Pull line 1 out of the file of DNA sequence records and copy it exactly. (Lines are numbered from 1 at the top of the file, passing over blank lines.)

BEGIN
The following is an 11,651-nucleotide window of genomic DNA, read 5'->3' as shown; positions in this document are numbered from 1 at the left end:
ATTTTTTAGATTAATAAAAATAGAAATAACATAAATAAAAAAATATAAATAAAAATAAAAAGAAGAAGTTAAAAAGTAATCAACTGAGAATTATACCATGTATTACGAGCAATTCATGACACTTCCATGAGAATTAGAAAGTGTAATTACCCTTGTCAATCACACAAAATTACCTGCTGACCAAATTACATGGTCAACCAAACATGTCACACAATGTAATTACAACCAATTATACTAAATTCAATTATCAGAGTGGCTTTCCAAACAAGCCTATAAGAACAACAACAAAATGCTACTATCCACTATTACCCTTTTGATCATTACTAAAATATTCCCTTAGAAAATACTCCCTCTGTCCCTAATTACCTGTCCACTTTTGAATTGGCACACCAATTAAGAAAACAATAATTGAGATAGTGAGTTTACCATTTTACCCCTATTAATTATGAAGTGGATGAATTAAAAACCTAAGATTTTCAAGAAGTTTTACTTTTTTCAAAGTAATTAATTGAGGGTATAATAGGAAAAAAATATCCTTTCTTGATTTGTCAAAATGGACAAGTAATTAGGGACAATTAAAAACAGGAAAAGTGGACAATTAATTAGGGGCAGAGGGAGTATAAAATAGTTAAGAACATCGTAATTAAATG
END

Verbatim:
The following is an 11,651-nucleotide window of genomic DNA, read 5'->3' as shown; positions in this document are numbered from 1 at the left end: